Re: Drugs - what makes them do it?

From: J. R. Molloy (
Date: Tue Jan 11 2000 - 14:09:54 MST

From: Anders Sandberg <>
>These are the common responses I tend to hear to explain the WOD from
>the non-party line point of view, but I don't buy them much. If
>longing to transcend existential angst makes people take drugs, why do
>they not start to meditate?

How do you know that they do not start to meditate? You may not hear from them
again if they do.

>If drug use threatens the ruling class,
>shouldn't we see a war on printing/internet too?

As if we don't. As if we haven't.

>(not just a dislike
>for "yellow press" or moral panics about child porn but a serious
>concerted attempt to get rid of the evil stuff). If the ruling class
>was so upset about people finding ways out of existential angst, why
>are they not cracking down on religions and comedy?

I don't believe the ruling class considers the people capable of finding ways
out of existential angst. After all, the ruling class has failed to find such a
way, and it considers its own capabilities superior to those it rules.
"religions and comedy"? The ruling class makes a distinction here? <sneer>
Remember Waco? Remember McCarthyism? Crack downs continue, but perhaps you
haven't felt the impact yet in Sweden.

>I think we need to think a bit more carefully about the problem than
>spouting what is essentially the "non-conformist party line" (the
>above claims can be found practically verbatim in the writings of RAW,
>Leary et al). After all, as transhumanists we need good arguments
>ourselves as well as an understanding of why people act the way they

I don't read RAW or Leary, so thanks for the heads up on why I should not start.

>Existential angst is really just the idea that ordinary life has a
>negative emotional valence - which doesn't seem to hold true in
>general. People have a large variability in emotional states and
>personalities. I actually laughed aloud when I read Sartre, and he
>claimed that people who did not feel existential angst actually were
>repressing it. My personal theory is that much of existentialism was
>founded by people who would have benefited from prozac :-)

I think we need to think a bit more carefully about defining what existential
angst means to others before spouting simplistic definitions. Existential angst
can mean more than just the idea that ordinary life has a negative emotional
valence. For example, it implies that people need to abandon outmoded religious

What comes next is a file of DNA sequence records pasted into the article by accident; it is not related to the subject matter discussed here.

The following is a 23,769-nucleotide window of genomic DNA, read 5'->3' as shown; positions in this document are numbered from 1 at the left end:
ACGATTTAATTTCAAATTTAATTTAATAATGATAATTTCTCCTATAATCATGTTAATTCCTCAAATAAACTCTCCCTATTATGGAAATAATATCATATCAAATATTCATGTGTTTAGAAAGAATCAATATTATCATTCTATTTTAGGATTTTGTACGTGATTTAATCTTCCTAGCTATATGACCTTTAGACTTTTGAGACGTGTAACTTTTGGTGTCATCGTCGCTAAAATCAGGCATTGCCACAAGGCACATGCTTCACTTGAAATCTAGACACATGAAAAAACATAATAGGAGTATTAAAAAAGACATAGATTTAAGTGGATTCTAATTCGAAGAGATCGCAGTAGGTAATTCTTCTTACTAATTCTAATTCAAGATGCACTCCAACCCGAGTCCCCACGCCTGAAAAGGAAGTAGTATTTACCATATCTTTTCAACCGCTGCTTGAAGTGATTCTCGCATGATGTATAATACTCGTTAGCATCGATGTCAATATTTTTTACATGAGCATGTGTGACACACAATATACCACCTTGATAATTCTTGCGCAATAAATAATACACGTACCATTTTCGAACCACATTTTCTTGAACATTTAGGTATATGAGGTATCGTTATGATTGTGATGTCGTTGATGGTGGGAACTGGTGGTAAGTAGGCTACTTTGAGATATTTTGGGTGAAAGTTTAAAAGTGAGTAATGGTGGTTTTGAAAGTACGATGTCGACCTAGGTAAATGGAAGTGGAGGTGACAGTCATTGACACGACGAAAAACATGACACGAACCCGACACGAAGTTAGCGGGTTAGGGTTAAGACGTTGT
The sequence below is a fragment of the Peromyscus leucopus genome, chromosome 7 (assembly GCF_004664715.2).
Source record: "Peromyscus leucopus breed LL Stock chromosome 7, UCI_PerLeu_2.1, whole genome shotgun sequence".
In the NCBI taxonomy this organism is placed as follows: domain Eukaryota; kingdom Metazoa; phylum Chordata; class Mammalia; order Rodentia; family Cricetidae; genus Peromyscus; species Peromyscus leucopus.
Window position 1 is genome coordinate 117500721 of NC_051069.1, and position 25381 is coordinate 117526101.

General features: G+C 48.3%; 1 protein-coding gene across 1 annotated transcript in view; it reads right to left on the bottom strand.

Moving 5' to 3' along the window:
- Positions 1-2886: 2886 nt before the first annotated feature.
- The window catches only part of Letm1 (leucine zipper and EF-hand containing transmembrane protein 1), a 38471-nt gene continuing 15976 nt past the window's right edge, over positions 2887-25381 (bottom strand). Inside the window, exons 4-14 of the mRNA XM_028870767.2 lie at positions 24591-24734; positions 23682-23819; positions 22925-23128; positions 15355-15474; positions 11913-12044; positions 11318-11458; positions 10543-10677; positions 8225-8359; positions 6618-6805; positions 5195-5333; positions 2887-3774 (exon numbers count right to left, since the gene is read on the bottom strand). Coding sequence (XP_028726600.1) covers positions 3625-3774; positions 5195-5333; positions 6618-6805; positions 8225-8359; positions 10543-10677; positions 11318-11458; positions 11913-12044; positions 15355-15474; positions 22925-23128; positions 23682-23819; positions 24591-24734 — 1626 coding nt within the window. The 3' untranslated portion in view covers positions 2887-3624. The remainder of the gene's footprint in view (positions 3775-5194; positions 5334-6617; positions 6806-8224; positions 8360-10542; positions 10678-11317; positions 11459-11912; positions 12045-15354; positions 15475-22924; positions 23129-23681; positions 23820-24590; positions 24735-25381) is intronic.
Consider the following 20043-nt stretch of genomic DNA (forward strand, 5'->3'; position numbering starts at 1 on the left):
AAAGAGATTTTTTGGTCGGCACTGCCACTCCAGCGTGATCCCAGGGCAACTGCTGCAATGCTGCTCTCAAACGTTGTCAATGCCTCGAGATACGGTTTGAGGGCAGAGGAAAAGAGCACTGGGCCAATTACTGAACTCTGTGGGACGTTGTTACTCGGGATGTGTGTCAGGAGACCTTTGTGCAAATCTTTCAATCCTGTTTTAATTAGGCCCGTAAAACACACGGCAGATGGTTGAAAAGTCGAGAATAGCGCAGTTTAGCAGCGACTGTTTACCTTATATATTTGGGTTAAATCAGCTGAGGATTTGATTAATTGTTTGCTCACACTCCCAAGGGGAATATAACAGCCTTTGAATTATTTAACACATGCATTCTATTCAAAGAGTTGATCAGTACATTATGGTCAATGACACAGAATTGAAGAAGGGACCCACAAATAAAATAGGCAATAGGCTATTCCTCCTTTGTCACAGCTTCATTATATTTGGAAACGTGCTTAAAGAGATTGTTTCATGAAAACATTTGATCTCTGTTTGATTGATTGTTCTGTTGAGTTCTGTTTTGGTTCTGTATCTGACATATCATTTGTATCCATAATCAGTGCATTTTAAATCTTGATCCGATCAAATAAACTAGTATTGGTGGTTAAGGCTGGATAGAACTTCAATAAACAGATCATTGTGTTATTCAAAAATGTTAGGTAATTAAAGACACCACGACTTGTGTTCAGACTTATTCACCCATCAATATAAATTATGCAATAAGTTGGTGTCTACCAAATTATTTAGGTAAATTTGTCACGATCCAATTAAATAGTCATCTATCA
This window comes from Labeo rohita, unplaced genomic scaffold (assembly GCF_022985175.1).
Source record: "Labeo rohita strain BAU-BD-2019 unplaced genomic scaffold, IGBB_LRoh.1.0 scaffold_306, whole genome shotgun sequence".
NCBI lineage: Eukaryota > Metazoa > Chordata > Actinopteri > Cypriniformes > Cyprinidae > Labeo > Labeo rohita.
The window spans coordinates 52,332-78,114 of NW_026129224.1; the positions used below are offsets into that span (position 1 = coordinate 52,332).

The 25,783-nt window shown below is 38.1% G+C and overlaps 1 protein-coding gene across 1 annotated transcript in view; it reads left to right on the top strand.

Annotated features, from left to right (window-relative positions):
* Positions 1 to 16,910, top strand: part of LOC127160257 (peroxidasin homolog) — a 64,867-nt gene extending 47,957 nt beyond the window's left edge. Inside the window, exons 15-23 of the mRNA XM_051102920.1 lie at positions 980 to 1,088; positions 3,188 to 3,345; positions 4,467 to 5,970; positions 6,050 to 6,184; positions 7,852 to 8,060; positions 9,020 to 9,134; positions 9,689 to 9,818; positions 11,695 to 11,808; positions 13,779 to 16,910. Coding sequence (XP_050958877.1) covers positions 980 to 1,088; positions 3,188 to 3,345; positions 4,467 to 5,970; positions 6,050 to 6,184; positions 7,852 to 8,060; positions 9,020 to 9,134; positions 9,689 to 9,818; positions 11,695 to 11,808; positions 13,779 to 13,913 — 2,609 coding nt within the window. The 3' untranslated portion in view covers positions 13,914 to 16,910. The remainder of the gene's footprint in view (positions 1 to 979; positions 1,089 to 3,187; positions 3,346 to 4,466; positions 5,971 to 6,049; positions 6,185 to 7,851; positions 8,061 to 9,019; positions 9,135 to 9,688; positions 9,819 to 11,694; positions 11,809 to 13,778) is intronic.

traditions which many hold dear. Sartre does write in a laughable style, and
translations from the French make his style even more comical. Nevertheless it
seems probable to me that some people do indeed repress existential angst. In
addition, many people repress their longing for release from this angst.
Prozac... just another drug, albeit a legal one (if properly prescribed by a

>A more likely set of reasons for people taking drugs is a combination
>of pleasure- or novelty-seeking, peer pressure, cultural conditioning
>as well as (conscious or unconscious) self-medication. Then what
>happens of course dependens on the interaction of the drug, person and
>environment, the outcomes can be quite variable.

Yes, many thrill seekers may in fact take drugs for fun. But you apparently
missed the point of the original question about the type of people mentioned.
Not the type of thrill seeker you describe. And yes, set and setting matter.

>Now, the attempt to suppress drugs is an interesting social
>phenomenon. I have no doubt that there are people much more in the
>know about the history of drug legality worldwide, but overall it
>seems that banning drugs as substances of abuse was something that
>occured relatively recently, in the 30's and 40's if I don't
>minsremember. Of course alcohol has a longer legal history but may
>fall under other sociopolitical forces, as did opium during the opium
>war (where banning it was very much a statement about foreign

It is more than an "attempt" to suppress drugs. Two million prisoners in the US
(half of which are there because of drug-related offenses) says that it is more
than an attempt. It is a fact.

>What was the reasons for the bans? I think (here the historians might
>help) that concerns about public health was the major official
>reason. Before this time, public health was a problem that was too
>hard to deal with, but at this time it appeared more and more possible
>that it could be fixed by a benevolent state and hence that it should
>be fixed; hence the anti-drug stance previously taken mainly by
>smaller organisations could now be implemented nationwide.

Drugs were not as much of a problem in earlier times perhaps because people did
not have as much access, because people did not want them as much (not enough
existential angst) and because the penalties were more severe. Public health was
not the motive, except as public health converged with control of the public,
and making the public productive units for the ruling class.

>Hmm, got a bit longer than I intended. My flu seems still to affect my
>writing inhibitions, making them somewhat erratic (I answer some
>posts, but maybe not the ones I ought to answer). Interesting. Worth
>doing a study on...

Take some drugs for your flu symptoms, Anders.
Get well soon.


J. R. Molloy

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